I don’t particularly know why the anniversaries that end in 0 and 5 take on extra significance. I know that I like them because I’m bad at math and they make calculations a little easier for me. But Jim Henson’s death coincided with a moment when I was starting to make the gradual transition from childhood to adulthood, and this anniversary comes at a moment that I’m about to enter a new decade and a new phase in my adult life, so that gives it personal significance for me.
In a general way, I’ve shared my memories of the day that Jim Henson died. I wouldn’t say that I remember it vividly, but I remember it distinctly. We found out from the evening news, which I wasn’t watching at the time, but I was in the living room when it was on. I guess I was so shocked by what I was hearing that I froze in place in the corner of the room. So rather than watching the news story, I listened to it and watched my mom and my sister watching it. I’ve said before that my mom said that she cried about it. I don’t remember her crying, so I don’t know if it happened then or later.
The thing I remember most distinctly is that when the news story was over, I asked if Jim Henson had had any kids, and my sister said, “Yes, and he never played puppets with them.” To this day, I have no idea why she said that, because I know now that it’s not true at all. But what is interesting to me looking back on it now is that the reason I asked that question is because I had a vague idea in my childish mind that if Jim did have kids, maybe one of them could carry on his work, specifically performing Kermit. Even though I didn’t specifically say, “Did he have any kids? Because maybe one of them could go on performing Kermit,” I think my sister understood that that’s what I was getting at. Otherwise why would she have answered in that way?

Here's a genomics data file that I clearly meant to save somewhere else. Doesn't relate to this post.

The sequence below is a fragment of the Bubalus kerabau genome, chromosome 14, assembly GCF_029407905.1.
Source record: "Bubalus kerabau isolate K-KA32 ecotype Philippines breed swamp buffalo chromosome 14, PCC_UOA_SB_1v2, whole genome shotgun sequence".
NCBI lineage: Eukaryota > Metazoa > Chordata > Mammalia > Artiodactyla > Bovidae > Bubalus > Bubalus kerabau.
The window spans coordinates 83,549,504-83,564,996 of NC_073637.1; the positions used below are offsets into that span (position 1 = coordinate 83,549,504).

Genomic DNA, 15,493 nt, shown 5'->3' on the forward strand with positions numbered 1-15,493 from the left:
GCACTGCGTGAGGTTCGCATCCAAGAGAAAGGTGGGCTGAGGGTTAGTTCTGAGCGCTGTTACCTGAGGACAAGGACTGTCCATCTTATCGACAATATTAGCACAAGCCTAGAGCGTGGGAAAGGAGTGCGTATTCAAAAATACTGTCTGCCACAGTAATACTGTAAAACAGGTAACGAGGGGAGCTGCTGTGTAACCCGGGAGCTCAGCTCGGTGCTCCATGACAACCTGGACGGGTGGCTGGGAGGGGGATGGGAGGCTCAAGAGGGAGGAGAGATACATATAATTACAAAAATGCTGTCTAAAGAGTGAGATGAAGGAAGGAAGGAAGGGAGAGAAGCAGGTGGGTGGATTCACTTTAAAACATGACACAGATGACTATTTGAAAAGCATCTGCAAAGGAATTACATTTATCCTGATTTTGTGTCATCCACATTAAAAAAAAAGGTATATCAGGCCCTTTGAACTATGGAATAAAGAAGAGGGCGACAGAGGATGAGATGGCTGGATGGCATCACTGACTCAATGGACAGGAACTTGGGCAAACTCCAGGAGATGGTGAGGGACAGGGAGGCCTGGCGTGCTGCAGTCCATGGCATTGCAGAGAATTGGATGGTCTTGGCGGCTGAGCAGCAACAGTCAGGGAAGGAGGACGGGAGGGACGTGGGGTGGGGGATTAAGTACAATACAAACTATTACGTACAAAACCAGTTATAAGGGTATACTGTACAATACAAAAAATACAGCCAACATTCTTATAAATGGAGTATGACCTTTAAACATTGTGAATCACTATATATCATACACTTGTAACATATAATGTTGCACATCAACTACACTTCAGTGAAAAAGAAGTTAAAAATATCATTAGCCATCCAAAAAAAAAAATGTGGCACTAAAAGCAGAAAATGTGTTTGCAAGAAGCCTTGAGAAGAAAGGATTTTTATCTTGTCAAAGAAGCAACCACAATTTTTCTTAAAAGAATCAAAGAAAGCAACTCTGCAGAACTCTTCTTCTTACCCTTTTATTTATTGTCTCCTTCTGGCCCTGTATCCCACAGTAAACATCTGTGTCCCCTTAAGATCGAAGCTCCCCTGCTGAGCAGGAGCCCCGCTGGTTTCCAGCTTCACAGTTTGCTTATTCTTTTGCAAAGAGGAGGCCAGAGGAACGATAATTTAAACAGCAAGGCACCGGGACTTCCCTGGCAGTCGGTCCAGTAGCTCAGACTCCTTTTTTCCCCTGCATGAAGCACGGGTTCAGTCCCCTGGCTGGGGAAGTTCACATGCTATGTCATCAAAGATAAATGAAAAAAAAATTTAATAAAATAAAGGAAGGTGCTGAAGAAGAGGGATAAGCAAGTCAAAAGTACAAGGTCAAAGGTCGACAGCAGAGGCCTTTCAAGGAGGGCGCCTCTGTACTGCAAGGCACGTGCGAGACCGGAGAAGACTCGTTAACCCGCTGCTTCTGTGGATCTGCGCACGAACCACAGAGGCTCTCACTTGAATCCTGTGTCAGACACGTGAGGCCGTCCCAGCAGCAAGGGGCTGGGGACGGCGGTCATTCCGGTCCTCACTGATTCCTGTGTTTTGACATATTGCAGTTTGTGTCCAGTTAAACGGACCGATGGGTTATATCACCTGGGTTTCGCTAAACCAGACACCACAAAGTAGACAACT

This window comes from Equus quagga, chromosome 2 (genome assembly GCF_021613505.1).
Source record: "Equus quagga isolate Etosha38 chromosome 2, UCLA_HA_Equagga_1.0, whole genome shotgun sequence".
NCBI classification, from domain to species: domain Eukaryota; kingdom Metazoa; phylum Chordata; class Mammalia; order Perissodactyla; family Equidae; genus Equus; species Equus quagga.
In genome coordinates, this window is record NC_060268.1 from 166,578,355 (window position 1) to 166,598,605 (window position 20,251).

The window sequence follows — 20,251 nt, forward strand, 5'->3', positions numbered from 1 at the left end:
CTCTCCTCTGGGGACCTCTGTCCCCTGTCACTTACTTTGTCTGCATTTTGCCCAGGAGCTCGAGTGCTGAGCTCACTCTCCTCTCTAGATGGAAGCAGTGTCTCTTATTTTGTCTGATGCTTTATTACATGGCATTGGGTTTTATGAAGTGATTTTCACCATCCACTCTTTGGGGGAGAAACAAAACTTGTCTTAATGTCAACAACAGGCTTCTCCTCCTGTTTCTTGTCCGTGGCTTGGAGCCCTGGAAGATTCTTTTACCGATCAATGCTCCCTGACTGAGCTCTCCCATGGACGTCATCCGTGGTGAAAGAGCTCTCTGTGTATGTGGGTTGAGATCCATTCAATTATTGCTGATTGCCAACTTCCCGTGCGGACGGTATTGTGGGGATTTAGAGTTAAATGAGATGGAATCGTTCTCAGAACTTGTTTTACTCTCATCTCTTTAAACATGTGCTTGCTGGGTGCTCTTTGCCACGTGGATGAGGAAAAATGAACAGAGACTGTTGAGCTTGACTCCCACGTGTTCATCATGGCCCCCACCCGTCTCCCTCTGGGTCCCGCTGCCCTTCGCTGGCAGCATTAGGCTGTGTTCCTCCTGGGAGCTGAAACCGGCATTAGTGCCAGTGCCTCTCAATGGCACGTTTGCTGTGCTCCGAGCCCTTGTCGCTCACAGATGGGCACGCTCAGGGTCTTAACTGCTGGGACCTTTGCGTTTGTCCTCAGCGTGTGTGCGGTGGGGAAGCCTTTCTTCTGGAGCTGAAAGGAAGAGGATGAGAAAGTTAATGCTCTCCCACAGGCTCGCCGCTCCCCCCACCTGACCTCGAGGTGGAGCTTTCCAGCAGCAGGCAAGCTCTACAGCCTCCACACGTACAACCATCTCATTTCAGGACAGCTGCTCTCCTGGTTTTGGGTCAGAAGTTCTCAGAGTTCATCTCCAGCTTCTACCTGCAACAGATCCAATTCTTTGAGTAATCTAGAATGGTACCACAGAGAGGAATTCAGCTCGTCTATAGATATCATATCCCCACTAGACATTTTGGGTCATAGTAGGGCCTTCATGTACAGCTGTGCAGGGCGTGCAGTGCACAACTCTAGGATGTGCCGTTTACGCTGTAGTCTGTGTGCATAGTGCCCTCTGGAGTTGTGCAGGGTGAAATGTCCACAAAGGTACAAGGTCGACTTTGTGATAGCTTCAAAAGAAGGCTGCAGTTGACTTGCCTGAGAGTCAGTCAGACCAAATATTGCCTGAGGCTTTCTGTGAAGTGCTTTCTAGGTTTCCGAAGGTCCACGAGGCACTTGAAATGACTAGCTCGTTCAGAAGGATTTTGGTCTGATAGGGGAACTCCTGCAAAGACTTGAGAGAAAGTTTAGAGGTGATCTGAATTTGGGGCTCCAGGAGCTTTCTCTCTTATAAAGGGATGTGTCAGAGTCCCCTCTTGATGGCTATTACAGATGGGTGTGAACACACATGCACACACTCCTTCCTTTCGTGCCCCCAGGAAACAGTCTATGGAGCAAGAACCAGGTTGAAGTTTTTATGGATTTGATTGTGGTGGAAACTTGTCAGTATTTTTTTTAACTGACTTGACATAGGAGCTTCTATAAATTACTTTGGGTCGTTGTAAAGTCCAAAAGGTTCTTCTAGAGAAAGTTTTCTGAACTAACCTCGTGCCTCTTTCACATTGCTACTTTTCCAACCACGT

In other words, even as a child and a young woman living relatively sheltered lives in South Dakota, I and my sister both had an instinctual understanding of the point that Steve makes about the Muppets being a lineage tradition, even if we were thinking of it in narrow terms of genealogical lineage.
There are times when it feels like no time has passed since the day Jim Henson died, and other times when it feels like an entirely other lifetime. There are times when Jim Henson seems like a figure of myth or legend. That’s why, as painful as it was, I am grateful that I was alive at the time of his death because that makes him real to me in a way that he might not have been otherwise.
It’s important to remember and honor those who have died, but I also think that death and the anniversary thereof serve as a reminder to show appreciation for people while they are still around to hear it. I never got the chance to meet Jim Henson, but thinking about his loss makes me all the more grateful that I’ve been able to communicate to Steve, both in person and online, at least some of what is in my heart about why the work he did with Jim, and the work he’s done since, is so important to me.
And if you haven’t read Steve’s tribute yet, please do so. It’s truly beautiful.
Meanwhile, I think I should probably call my sister.